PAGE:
Strzok, the FBI deputy chief of counterintelligence at the time, immediately seized on the publication in order to advance the probe.

“Sitting with Bill watching CNN. A TON more out,” Strzok texted FBI lawyer Lisa Page on Jan. 10, 2017, just after publication of the dossier.

Strzok was seemingly referring to Bill Priestap, his boss at the FBI.

“Hey let me know when you can talk. We’re discussing whether, now that this is out, we use it as a pretext to go interview some people,” Strzok added.

Deputy Assistant FBI Director Peter Strzok testifies before a joint committee hearing of the House Judiciary and Oversight and Government Reform committees in the Rayburn House Office Building on Capitol Hill July 12, 2018 in Washington, DC. While involved in the probe into Hillary ClintonÕs use of a private email server in 2016, Strzok exchanged text messages with FBI attorney Lisa Page that were critical of Trump. After learning about the messages, Mueller removed Strzok from his investigation into whether the Trump campaign colluded with Russia to win the 2016 presidential election.

Strzok testifies before a joint committee hearing in July 2018 (Chip Somodevilla/Getty Images)

According to an inspector general’s report on the Crossfire Hurricane probe, Strzok said that he recalled that the text messages referred to the possibility of interviewing former Trump lawyer Michael Cohen and former Trump campaign chairman Paul Manafort.

Steele accused both of taking part in the Trump-Kremlin conspiracy.

Strzok told the OIG investigators that the Steele dossier could be used as cover to conduct the interviews without compromising the Crossfire Hurricane probe.

“Strzok said the media release of the reports would be a logical reason for the FBI to interview Cohen and Manafort without alerting them to the Crossfire Hurricane investigation,” the OIG report stated.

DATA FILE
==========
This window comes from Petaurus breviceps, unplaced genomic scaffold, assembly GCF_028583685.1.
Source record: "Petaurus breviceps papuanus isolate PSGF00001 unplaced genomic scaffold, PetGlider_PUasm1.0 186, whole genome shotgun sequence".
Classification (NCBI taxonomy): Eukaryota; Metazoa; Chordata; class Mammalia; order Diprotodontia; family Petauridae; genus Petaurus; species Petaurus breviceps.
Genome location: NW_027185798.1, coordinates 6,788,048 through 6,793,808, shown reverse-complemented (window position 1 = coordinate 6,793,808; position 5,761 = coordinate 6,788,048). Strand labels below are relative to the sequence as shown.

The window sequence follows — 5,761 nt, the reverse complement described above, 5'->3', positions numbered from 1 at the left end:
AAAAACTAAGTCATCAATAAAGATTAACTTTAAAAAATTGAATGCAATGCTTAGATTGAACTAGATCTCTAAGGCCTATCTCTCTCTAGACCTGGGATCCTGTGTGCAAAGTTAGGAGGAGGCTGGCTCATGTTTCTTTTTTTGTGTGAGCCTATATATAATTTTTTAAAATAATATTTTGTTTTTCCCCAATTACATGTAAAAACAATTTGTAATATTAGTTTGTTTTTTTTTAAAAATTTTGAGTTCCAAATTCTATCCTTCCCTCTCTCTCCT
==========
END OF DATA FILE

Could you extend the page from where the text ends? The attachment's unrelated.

Weeks after the dossier was published, two FBI agents would investigate former Trump campaign aide George Papadopoulos for the first time. Court documents show that the investigators initially told Papadopoulos that they wanted to speak to him about an associate, Sergei Millian, who had been identified in the media as a possible unwitting source for the dossier. (RELATED: Strzok Sought To Capitalize On News Reports About The Dossier)

FBI agents also interviewed Steele’s primary dossier source in the days before Trump’s inauguration. That source told investigators that Steele embellished key parts of the dossier.

McCabe says leaks about Michael Flynn prompted White House interview

The FBI also seized on a seemingly illegal leak of classified information to the media in order to advance its investigation of Michael Flynn.

McCabe, who served as deputy director of the FBI, testified on Dec. 19, 2017, that FBI leaders wanted to use a column published in The Washington Post as a pretext to interview Flynn.

On Jan. 12, 2017, Post columnist David Ignatius cited a senior U.S. government official who said that Flynn had spoken by phone weeks earlier with Sergey Kislyak, the Russian ambassador to the United States. Ignatius raised the possibility that Flynn had discussed U.S. sanctions against Russia and that the retired general might have violated an obscure law called the Logan Act.

The leak appeared to be based on information from classified transcripts of Flynn’s calls in late December 2016 with Kislyak.

At the time, the FBI was investigating whether Flynn and three other Trump associates were working as agents of Russia.

On Jan. 24, 2017, days after Flynn took over as national security adviser, McCabe phoned him to arrange an interview at the White House.

“Why did the Bureau interview General Flynn when they did? What was the reasoning for the interview?” then-Rep. Trey Gowdy of South Carolina asked McCabe in a December 2017 House Intelligence Committee deposition.

“To the best of my recollection, we interviewed General Flynn at that time because of the existence … of his conversation, the record of his conversation with Ambassador Kislyak had become widely known through press reporting,” McCabe answered.

“[T]here was no reason to continue, kind of, in a covert investigative posture and so we wanted to sit down with General Flynn and understand, kind of, what his thoughts on that conversation were.”

Flynn pleaded guilty on Dec. 1, 2017, to making false statements during that interview. But the DOJ has since filed to drop the case after Flynn retracted his claim to have lied to the FBI.

Flynn’s lawyers and supporters have theorized that Flynn was somehow set up in a perjury trap through the use of the leak to the Post and McCabe’s request to interview Flynn. Ignatius’s source has not been publicly identified.

Comey orchestrated leaks to prompt special counsel

After his firing on May 9, 2017, Comey created a news hook to justify the appointment of a special counsel to take over Crossfire Hurricane.

Comey testified that he provided his memos to his friend, Daniel Richman, after his firing in order to prompt the appointment of a special counsel. (RELATED: Comey Admits He Orchestrated Leak To New York Times)